A historic Proclamation ceremony was held in St Albans to announce the new King’s reign.
Mayor of St Albans City and District, Councillor Geoff Harrison, read out the Proclamation on the accession of the new sovereign, King Charles III, from the balcony of the Museum + Gallery.
The Mayor, accompanied by his Macebearer John Hills, was joined on the balcony by a number of dignitaries.
They were the Bishop of St Albans, Bishop Alan Smith; the Dean of St Albans, Jo Kelly-Moore; Rabbi Daniel Sturgess; Deputy Lieutenants of Hertfordshire, Marion Brown and Akhtar Zaman; Daisy Cooper MP; the Right Honourable Lord and Lady McNally; and Amanda Foley, Chief Executive of St Albans City and District Council.
On the street below, District Councillors, Honorary Aldermen, other faith leaders and representatives of Town and Parish Councils listened to the reading.
A crowd of around 500 people gathered to watch the event on Sunday, September 11.
The last time there had been a local Proclamation was in 1952 on Queen Elizabeth II’s accession to the throne.
The Mayor said: “We come together this afternoon following the passing of our late Sovereign, Queen Elizabeth the Second.
“Our sadness at this time is shared by people across the globe, as we remember with affection and gratitude the lifetime of service given by our longest-reigning Monarch.”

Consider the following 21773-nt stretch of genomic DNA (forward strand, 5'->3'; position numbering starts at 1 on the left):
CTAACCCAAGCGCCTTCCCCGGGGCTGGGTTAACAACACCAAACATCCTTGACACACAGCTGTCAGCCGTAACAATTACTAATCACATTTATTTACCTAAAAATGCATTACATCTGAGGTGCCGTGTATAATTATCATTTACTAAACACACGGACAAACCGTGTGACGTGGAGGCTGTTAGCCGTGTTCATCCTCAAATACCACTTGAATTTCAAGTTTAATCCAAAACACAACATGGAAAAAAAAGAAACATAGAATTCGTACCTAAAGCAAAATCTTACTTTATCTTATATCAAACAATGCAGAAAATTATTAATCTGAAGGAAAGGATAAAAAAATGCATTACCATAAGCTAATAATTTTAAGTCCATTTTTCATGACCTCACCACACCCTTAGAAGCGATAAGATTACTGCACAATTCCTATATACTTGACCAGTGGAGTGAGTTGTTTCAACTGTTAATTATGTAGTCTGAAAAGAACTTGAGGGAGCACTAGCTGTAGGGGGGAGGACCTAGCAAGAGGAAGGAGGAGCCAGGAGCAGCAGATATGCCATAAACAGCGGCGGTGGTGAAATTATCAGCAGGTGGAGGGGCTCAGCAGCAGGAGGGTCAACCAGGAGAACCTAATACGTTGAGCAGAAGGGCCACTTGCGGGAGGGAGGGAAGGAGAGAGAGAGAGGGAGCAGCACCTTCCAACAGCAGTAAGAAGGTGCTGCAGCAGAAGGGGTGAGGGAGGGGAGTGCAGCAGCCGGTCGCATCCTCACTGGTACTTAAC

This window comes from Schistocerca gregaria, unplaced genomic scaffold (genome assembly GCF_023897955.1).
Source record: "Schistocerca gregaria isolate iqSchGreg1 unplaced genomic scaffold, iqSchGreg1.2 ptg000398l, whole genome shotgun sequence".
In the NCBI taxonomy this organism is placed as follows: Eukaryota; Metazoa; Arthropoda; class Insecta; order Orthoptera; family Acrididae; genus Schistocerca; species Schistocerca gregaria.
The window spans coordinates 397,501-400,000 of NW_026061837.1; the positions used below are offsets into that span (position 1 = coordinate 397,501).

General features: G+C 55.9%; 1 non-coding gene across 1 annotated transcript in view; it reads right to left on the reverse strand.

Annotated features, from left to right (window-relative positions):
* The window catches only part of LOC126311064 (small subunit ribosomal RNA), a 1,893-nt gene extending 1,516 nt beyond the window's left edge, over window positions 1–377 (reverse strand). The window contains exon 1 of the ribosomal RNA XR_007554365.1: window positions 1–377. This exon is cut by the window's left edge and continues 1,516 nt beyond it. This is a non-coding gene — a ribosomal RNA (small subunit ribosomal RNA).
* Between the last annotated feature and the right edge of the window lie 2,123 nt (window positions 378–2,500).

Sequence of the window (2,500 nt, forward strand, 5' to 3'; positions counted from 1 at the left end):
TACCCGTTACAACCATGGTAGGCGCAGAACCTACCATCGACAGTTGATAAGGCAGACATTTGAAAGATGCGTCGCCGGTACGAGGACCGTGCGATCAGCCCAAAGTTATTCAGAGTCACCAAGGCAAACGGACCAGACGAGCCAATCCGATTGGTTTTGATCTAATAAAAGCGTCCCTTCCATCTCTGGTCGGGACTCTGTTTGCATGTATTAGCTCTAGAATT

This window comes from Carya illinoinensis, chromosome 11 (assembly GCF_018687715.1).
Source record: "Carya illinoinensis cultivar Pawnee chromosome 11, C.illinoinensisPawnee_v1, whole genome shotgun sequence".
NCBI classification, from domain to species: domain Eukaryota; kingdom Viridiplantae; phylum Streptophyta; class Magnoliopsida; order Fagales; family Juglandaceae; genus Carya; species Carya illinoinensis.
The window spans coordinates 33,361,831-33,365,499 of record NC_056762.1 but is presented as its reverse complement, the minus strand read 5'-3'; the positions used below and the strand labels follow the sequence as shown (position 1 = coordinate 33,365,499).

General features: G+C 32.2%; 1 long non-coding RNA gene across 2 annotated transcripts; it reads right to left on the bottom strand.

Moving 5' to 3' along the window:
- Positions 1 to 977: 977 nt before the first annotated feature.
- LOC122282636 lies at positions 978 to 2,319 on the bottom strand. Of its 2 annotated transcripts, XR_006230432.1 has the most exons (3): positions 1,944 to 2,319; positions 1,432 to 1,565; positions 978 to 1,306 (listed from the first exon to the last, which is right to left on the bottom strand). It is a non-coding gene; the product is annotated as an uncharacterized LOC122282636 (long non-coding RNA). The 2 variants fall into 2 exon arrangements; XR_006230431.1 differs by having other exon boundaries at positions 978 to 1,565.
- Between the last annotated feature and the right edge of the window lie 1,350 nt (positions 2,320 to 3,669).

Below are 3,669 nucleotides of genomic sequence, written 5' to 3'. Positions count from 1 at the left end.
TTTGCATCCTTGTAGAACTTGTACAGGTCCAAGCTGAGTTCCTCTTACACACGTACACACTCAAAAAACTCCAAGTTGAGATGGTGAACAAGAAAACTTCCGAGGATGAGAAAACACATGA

The Mayor then read the Proclamation which began: “Whereas it has pleased Almighty God to call to His Mercy our late Sovereign Lady Queen Elizabeth the Second of Blessed and Glorious Memory, by whose Decease the Crown of the United Kingdom of Great Britain and Northern Ireland is solely and rightfully come to The Prince Charles Philip Arthur George.”
After finishing the Proclamation, the Mayor led a rousing three cheers to God Save The King.
This was followed by prayers from the Bishop and other faith groups, closing remarks by the Dean and the singing of the National Anthem by all in attendance with the accompaniment of St Peter’s Church Choir.
Shortly before the Museum + Gallery event, there had been a Proclamation at the Council Chamber in front of an invited audience.
The Mayor then led a procession along St Peters Street to the Museum for the public reading. Police Cadets provided a guard of honour for the procession and accompanied it.
The Proclamation of a new Monarch is an age-old ceremony that dates back centuries to the time that news was spread by messengers on horseback and town criers.
Local Proclamations around the country followed the national Proclamation on Saturday, September 10, at St James’s Palace in central London.